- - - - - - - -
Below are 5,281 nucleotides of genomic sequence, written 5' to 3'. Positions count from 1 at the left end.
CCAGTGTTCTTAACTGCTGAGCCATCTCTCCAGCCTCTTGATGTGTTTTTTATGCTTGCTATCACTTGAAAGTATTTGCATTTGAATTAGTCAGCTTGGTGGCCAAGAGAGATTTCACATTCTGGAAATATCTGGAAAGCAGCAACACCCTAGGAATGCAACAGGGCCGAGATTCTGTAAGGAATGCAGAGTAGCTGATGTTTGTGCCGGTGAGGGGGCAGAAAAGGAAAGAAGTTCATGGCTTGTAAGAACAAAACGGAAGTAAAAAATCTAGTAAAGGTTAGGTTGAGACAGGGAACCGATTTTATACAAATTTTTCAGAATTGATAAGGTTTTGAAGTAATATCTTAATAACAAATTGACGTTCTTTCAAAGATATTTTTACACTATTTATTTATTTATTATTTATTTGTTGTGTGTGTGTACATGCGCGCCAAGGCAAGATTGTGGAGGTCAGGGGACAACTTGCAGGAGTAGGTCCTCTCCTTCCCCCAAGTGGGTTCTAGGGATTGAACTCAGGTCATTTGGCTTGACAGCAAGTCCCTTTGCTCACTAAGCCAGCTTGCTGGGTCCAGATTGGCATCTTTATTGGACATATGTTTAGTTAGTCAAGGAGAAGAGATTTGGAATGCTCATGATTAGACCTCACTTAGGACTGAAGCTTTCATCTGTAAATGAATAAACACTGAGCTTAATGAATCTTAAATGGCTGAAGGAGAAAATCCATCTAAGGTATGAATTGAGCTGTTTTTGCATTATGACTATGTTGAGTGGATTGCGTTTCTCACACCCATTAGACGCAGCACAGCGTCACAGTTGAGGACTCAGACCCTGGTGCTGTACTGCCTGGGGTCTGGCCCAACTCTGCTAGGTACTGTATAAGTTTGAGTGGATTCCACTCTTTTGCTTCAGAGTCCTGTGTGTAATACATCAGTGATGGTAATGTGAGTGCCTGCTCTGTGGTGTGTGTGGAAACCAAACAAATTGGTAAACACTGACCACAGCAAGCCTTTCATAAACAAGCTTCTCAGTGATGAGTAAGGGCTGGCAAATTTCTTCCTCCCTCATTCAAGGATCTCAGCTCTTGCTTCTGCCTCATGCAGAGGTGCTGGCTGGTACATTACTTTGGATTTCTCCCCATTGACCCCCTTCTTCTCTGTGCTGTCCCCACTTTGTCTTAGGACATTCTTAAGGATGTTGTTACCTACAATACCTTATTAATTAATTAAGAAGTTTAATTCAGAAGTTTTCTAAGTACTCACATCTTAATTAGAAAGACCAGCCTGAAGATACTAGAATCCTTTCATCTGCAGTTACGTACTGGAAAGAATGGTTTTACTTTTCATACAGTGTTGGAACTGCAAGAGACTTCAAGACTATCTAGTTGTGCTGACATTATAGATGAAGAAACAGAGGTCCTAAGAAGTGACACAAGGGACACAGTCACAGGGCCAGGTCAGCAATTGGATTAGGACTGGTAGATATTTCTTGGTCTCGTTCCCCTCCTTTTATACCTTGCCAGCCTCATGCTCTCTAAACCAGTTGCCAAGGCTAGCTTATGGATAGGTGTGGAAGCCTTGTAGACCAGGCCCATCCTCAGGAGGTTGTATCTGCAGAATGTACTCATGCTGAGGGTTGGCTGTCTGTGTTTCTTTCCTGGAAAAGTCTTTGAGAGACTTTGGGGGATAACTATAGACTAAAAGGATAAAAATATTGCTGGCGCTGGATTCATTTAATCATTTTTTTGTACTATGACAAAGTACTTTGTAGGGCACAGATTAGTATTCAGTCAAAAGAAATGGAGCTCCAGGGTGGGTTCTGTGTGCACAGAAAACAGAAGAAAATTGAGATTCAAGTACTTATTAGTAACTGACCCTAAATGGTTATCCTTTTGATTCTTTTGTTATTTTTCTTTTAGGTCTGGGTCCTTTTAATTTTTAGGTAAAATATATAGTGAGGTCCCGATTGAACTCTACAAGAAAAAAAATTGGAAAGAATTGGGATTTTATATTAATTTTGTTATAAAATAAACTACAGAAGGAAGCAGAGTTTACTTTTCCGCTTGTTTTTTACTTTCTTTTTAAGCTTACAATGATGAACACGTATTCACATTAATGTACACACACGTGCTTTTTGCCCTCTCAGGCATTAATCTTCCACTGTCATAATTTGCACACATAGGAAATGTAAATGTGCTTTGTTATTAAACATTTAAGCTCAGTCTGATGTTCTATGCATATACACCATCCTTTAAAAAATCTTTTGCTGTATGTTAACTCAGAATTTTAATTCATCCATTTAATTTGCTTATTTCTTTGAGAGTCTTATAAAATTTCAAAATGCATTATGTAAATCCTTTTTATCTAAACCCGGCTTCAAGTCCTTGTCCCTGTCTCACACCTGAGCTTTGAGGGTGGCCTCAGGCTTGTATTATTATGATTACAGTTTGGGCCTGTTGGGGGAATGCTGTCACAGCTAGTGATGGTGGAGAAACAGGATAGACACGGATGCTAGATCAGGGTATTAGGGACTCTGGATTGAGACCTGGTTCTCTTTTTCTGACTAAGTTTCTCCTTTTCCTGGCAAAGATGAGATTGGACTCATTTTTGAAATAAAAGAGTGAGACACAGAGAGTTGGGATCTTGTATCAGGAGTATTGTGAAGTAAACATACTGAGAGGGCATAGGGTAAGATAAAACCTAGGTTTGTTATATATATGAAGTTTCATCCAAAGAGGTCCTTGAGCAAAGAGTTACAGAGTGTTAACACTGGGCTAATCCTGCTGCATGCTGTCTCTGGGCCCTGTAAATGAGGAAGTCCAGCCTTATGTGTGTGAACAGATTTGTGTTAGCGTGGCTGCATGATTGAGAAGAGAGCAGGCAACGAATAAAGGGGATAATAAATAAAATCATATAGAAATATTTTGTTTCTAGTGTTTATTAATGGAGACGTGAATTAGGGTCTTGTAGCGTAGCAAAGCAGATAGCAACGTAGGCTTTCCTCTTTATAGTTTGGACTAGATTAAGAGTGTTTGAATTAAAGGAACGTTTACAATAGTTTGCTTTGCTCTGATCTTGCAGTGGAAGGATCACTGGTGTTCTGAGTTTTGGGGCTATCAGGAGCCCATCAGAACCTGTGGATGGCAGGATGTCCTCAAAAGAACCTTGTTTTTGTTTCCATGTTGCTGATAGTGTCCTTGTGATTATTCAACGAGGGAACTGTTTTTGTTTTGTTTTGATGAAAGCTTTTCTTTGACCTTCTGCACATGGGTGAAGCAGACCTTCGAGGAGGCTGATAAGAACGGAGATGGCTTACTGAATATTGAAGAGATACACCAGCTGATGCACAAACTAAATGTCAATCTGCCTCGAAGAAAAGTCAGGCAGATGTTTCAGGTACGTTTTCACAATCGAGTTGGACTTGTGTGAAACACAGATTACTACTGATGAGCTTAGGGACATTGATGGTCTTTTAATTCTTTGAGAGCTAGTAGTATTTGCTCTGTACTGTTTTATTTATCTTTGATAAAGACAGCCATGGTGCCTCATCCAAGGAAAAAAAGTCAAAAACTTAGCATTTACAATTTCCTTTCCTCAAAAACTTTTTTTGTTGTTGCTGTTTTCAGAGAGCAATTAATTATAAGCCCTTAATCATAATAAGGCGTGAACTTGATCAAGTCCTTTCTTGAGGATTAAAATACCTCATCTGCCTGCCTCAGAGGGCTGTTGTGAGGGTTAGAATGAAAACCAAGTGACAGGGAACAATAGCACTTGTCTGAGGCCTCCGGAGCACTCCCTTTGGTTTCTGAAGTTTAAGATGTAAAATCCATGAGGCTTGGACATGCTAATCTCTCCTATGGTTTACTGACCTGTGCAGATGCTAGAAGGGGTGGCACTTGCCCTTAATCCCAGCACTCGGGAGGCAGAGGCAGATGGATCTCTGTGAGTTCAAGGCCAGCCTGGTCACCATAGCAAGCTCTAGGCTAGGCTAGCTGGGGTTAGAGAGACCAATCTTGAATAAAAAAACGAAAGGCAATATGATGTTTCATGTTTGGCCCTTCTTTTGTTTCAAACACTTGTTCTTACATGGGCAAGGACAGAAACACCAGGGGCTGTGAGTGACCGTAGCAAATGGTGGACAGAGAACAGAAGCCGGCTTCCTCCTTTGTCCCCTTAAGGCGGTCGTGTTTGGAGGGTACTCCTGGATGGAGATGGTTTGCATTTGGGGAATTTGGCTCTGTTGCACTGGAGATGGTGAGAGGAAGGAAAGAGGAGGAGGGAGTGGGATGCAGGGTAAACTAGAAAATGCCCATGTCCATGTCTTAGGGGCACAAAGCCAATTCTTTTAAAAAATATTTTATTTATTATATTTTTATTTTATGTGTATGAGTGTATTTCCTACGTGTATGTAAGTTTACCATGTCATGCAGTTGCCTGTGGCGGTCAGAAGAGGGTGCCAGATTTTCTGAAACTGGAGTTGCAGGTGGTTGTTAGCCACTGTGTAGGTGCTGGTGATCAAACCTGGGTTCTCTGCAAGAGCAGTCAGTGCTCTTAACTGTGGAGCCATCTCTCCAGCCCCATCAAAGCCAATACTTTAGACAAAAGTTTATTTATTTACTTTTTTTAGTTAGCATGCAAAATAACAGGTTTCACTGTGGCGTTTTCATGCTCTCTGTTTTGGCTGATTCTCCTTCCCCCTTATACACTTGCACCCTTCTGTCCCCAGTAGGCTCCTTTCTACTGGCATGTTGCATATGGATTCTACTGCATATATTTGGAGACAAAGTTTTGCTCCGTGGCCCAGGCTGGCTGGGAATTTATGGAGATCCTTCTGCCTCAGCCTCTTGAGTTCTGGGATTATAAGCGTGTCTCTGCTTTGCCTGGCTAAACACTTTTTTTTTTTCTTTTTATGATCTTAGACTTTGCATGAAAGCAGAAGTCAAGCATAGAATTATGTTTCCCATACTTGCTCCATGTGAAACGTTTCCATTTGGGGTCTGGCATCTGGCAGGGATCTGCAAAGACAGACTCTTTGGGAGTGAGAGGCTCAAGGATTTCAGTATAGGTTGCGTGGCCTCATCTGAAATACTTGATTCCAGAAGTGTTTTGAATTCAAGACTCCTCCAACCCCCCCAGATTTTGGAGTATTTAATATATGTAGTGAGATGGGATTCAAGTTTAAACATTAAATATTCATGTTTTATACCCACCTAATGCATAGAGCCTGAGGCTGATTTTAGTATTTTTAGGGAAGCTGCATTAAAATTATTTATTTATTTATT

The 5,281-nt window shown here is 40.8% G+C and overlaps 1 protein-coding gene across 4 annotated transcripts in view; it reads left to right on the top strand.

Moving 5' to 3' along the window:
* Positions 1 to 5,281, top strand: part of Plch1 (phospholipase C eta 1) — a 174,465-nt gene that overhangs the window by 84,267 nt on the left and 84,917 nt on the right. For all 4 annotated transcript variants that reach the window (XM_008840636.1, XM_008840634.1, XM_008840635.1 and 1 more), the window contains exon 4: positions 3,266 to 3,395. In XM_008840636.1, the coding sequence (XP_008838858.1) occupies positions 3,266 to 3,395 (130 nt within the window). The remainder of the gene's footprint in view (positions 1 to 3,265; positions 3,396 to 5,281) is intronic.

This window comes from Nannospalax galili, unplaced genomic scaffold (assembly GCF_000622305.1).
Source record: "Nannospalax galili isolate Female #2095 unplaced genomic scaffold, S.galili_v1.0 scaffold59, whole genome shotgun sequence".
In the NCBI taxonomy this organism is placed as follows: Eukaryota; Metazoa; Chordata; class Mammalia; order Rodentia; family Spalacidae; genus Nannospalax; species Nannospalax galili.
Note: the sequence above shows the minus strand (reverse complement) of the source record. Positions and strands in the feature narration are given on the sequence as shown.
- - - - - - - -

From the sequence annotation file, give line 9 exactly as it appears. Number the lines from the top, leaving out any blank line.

Note: the sequence above shows the minus strand (reverse complement) of the source record. Positions and strands in the feature narration are given on the sequence as shown.